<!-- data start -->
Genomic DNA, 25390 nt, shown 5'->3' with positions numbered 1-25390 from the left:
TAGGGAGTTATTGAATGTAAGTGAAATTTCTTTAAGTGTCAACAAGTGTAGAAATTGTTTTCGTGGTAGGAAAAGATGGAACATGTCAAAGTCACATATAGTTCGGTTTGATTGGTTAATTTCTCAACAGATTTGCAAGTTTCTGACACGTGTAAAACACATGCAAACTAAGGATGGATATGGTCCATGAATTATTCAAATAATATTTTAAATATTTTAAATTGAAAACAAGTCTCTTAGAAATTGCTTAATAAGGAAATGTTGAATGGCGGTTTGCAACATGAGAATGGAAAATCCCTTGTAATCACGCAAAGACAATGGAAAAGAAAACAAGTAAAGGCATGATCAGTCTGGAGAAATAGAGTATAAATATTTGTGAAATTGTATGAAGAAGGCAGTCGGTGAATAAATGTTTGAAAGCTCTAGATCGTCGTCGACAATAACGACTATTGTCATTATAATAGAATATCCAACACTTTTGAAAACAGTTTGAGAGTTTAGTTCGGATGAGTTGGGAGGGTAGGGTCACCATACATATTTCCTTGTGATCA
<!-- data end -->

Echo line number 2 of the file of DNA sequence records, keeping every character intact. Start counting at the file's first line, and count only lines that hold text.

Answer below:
TAGGGAGTTATTGAATGTAAGTGAAATTTCTTTAAGTGTCAACAAGTGTAGAAATTGTTTTCGTGGTAGGAAAAGATGGAACATGTCAAAGTCACATATAGTTCGGTTTGATTGGTTAATTTCTCAACAGATTTGCAAGTTTCTGACACGTGTAAAACACATGCAAACTAAGGATGGATATGGTCCATGAATTATTCAAATAATATTTTAAATATTTTAAATTGAAAACAAGTCTCTTAGAAATTGCTTAATAAGGAAATGTTGAATGGCGGTTTGCAACATGAGAATGGAAAATCCCTTGTAATCACGCAAAGACAATGGAAAAGAAAACAAGTAAAGGCATGATCAGTCTGGAGAAATAGAGTATAAATATTTGTGAAATTGTATGAAGAAGGCAGTCGGTGAATAAATGTTTGAAAGCTCTAGATCGTCGTCGACAATAACGACTATTGTCATTATAATAGAATATCCAACACTTTTGAAAACAGTTTGAGAGTTTAGTTCGGATGAGTTGGGAGGGTAGGGTCACCATACATATTTCCTTGTGATCA